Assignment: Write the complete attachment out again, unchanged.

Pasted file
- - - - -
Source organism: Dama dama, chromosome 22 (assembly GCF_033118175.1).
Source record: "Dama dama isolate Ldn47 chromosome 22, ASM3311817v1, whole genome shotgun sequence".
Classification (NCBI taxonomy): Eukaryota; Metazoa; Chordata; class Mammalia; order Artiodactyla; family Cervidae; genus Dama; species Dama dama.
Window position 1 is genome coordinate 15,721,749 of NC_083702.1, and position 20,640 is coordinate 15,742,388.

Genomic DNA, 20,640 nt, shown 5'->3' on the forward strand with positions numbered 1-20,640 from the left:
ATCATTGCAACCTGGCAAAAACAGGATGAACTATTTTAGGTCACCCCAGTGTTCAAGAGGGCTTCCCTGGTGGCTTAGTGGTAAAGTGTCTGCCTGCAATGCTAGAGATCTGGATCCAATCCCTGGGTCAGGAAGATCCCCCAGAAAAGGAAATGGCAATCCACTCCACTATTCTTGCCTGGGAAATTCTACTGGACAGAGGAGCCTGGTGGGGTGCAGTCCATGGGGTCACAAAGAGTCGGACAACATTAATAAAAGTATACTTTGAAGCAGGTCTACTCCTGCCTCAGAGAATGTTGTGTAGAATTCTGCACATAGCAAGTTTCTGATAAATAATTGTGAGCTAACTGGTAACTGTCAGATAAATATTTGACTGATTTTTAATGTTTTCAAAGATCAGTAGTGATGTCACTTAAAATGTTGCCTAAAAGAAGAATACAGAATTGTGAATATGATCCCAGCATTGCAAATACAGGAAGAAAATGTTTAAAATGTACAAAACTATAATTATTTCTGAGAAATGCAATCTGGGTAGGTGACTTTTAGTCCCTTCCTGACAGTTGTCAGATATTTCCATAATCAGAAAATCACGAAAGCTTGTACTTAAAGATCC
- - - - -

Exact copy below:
Source organism: Dama dama, chromosome 22 (assembly GCF_033118175.1).
Source record: "Dama dama isolate Ldn47 chromosome 22, ASM3311817v1, whole genome shotgun sequence".
Classification (NCBI taxonomy): Eukaryota; Metazoa; Chordata; class Mammalia; order Artiodactyla; family Cervidae; genus Dama; species Dama dama.
Window position 1 is genome coordinate 15,721,749 of NC_083702.1, and position 20,640 is coordinate 15,742,388.

Genomic DNA, 20,640 nt, shown 5'->3' on the forward strand with positions numbered 1-20,640 from the left:
ATCATTGCAACCTGGCAAAAACAGGATGAACTATTTTAGGTCACCCCAGTGTTCAAGAGGGCTTCCCTGGTGGCTTAGTGGTAAAGTGTCTGCCTGCAATGCTAGAGATCTGGATCCAATCCCTGGGTCAGGAAGATCCCCCAGAAAAGGAAATGGCAATCCACTCCACTATTCTTGCCTGGGAAATTCTACTGGACAGAGGAGCCTGGTGGGGTGCAGTCCATGGGGTCACAAAGAGTCGGACAACATTAATAAAAGTATACTTTGAAGCAGGTCTACTCCTGCCTCAGAGAATGTTGTGTAGAATTCTGCACATAGCAAGTTTCTGATAAATAATTGTGAGCTAACTGGTAACTGTCAGATAAATATTTGACTGATTTTTAATGTTTTCAAAGATCAGTAGTGATGTCACTTAAAATGTTGCCTAAAAGAAGAATACAGAATTGTGAATATGATCCCAGCATTGCAAATACAGGAAGAAAATGTTTAAAATGTACAAAACTATAATTATTTCTGAGAAATGCAATCTGGGTAGGTGACTTTTAGTCCCTTCCTGACAGTTGTCAGATATTTCCATAATCAGAAAATCACGAAAGCTTGTACTTAAAGATCC